Postcard Perfect. (18.8.26)

This rarely used closet in an awkward corner of the converted attic bedroom was last on the list to pack. Seems like all it held was clothes of another era, dust, single shoes, and lost paperclips.

Hangers squeak on the old rod, and puffs of dust light up the sunbeams sneaking in through cracks like muted glitter. In the back corner, there’s a surprise. A dusty, worn shoe box with blue, green, and red stripes and a far too faded to read brand logo. It draws me like a magnet, and a moment later I’ve settled on the floor, and gently lifted the lid.

I don’t remember the box, nor have any suggestion as to what the contents are, but this feels important. Important enough to take time away from this difficult move, into a new, uncertain life that could lead us anywhere.

A postcard on top catches my eye, layered in fine dust, edges worn, a clear, gorgeous blue lake. My breath catches in my throat, and I know if I turn over the card, there will be a note to myself from the summer of my thirteenth year, telling myself all about my favorite crush, the deep water and my first bikini, scrawled in fading ball point pen. But all I can do is dive into the senses that surround me.

Smells of dust, heat, and abandoned clothes fade, replaced by thick pine perfume, campfire smoke, and damp lake water air. A little jetty sticks out into a deep blue lake, the expanse of water broken at the edges in ring of dark trees, with light sandy shore beneath them. Directly across from me, as I stand in the sand with bare feet and scratches on nearly every bit of my skin, is a cliff face of yellows, reds, and darker stains of the tougher plants clinging to its surface.

I knew if I crossed the water in the sometimes leaky metal rowboat, I’d find a huge old tunnel cutting through the cliff face, with some abandoned machinery that worked to create it in rubble at the bottom. I wasn’t allowed to go there, but sometimes I’d sneak out with older high school kids, following my crush, my face burning every second. Hoping to be noticed and yet stay invisible all the time I spent following them.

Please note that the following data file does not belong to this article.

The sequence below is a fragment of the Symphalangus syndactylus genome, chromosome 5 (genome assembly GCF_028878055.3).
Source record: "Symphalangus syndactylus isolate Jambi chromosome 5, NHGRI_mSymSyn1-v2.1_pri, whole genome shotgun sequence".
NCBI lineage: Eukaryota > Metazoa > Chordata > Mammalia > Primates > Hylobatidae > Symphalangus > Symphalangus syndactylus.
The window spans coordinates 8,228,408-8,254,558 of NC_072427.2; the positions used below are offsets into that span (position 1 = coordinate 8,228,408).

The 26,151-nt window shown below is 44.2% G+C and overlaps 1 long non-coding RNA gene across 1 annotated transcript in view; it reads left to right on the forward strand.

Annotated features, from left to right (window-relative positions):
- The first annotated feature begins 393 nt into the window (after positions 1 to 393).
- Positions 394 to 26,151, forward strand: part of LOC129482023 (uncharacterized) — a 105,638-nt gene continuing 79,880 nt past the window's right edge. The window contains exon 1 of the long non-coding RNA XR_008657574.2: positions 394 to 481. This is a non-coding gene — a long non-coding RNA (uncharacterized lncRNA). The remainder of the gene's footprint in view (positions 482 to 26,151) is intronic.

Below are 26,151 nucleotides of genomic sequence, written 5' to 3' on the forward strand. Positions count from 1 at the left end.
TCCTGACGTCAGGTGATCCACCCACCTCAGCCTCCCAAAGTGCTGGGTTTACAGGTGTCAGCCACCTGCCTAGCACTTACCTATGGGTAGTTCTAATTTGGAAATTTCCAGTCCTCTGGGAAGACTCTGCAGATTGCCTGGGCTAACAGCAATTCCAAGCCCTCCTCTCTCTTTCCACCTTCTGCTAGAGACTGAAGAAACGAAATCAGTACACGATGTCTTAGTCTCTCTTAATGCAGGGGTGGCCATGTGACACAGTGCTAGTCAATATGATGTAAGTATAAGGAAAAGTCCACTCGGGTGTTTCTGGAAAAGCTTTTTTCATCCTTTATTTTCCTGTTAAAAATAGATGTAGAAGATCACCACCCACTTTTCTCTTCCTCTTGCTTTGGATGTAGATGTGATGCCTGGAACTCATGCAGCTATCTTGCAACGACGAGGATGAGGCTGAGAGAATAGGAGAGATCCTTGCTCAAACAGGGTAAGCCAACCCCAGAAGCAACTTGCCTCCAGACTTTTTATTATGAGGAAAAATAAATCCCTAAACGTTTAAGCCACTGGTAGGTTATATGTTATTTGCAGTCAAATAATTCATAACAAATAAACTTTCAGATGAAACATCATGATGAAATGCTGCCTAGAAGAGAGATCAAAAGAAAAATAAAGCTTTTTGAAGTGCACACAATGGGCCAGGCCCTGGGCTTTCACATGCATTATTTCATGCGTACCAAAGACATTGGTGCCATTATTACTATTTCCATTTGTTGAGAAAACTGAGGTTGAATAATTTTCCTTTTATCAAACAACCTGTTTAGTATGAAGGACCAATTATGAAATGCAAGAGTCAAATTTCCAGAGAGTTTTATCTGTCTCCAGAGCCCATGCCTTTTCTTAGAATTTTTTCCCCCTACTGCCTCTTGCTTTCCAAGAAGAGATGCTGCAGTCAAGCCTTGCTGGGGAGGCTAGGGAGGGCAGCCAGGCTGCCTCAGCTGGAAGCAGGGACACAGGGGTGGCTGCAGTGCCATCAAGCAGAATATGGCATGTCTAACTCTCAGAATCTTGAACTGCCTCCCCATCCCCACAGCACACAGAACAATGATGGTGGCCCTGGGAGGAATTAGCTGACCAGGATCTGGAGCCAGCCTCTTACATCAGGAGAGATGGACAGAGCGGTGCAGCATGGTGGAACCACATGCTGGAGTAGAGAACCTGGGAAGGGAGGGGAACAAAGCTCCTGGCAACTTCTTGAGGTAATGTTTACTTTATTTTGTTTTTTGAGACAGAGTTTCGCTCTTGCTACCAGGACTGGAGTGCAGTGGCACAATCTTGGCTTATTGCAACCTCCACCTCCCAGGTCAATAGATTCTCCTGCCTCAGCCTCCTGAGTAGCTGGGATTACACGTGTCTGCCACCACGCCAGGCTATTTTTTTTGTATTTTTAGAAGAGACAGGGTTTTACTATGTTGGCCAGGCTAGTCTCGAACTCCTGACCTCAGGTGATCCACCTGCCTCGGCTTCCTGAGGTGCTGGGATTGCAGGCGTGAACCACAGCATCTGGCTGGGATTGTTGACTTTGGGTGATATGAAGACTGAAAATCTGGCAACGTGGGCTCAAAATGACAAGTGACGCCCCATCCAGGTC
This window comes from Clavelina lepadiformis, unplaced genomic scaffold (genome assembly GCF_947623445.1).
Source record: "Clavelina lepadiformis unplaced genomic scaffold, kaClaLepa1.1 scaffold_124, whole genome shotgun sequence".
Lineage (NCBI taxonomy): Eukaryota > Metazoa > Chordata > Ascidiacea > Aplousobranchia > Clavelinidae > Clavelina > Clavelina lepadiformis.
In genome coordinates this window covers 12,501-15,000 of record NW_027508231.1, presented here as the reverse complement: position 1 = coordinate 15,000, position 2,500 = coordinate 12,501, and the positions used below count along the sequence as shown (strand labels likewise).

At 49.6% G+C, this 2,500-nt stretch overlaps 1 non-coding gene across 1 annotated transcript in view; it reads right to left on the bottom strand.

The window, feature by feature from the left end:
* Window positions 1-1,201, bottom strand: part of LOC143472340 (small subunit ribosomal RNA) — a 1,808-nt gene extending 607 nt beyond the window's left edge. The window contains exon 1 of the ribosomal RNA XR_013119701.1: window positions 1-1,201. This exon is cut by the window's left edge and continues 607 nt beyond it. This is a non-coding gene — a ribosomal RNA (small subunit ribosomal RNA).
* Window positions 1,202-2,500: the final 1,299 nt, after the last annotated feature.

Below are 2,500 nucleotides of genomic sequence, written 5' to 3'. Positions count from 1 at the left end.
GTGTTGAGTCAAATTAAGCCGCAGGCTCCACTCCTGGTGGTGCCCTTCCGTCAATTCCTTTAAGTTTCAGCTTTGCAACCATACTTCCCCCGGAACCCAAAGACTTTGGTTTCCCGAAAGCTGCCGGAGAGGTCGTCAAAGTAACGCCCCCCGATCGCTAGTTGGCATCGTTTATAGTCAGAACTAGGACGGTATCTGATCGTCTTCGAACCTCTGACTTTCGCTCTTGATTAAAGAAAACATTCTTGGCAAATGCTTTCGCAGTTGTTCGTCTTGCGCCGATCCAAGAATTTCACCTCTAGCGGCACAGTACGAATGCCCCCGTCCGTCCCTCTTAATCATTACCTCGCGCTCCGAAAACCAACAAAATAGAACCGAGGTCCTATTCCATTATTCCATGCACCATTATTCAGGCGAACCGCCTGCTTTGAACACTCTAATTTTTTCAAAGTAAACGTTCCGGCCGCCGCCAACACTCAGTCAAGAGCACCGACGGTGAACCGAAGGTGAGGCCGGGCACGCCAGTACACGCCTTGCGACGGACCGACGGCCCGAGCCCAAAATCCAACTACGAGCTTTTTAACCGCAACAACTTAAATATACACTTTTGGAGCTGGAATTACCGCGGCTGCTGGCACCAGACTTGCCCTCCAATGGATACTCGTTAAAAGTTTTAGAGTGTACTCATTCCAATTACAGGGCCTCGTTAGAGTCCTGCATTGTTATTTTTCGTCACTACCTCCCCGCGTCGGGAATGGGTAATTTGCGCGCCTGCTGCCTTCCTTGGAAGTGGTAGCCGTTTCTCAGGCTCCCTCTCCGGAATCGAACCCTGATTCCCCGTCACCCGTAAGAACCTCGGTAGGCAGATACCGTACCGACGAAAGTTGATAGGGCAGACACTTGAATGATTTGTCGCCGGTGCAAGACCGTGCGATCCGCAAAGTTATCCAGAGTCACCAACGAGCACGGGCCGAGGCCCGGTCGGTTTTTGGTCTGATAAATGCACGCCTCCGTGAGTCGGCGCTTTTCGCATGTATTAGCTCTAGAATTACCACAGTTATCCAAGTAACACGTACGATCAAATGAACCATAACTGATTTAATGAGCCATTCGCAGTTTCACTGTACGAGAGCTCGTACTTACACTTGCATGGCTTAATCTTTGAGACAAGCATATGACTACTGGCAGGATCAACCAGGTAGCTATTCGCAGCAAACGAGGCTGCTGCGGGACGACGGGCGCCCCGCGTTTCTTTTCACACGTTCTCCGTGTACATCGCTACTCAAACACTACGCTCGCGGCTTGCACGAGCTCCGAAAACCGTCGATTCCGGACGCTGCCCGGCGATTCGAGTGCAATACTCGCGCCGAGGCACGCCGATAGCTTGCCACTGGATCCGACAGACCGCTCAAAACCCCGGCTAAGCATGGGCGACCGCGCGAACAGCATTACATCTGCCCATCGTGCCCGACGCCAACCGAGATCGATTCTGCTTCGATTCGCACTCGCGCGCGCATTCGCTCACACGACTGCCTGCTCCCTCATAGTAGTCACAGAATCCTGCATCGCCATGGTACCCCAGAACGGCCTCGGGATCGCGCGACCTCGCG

The sky above me is blue, covered in cloud whisps and dotted with birds flying high and slow, or darting low to play with each other in gusts.

Just as I’ve adjusted, amongst memory or reality or something else the muggy summer heat shifts before my eyes, instead bringing the smell of fog rolling across the lake in early morning stillness, a coffee mug steaming on the edge of the jetty, cool crispness of autumn, and sounds of shuffling leaves falling. A soft sweater wraps around goosebumped arms, and this time my feet are sinking into thick, dewy cold grass.

This isn’t memory. I hadn’t been back to the lake in years, and even then it was always summer. Tears stream down my face as shrieks of children’s laughter float to my ears, and my heart swells when the water breaks by the jetty and my love’s head surfaces. Before I can make out the face in the vision, I’m sitting back in the dusty attic room.

My face wet, my body trapped in stiff denim and a thin tank top pressed against sticky skin. My lover stands in the doorway, watching me, knuckles to door frame, worried. The faded post card in my hand, light and simple. Looking down it’s only paper and ink, no longer the journey to come.

My love kneels beside me, kissing the top of my head and pulling me into warm arms. I curl into those arms, tucking my nose against my lover’s throat, smelling faint tinges of earth and tree sap.

“I think I know where I want to go, to stay,” I say quietly, smiling.

A gentle hand wipes the tears from my cheek, a contented face returning my smile. “I can’t wait to find out.”

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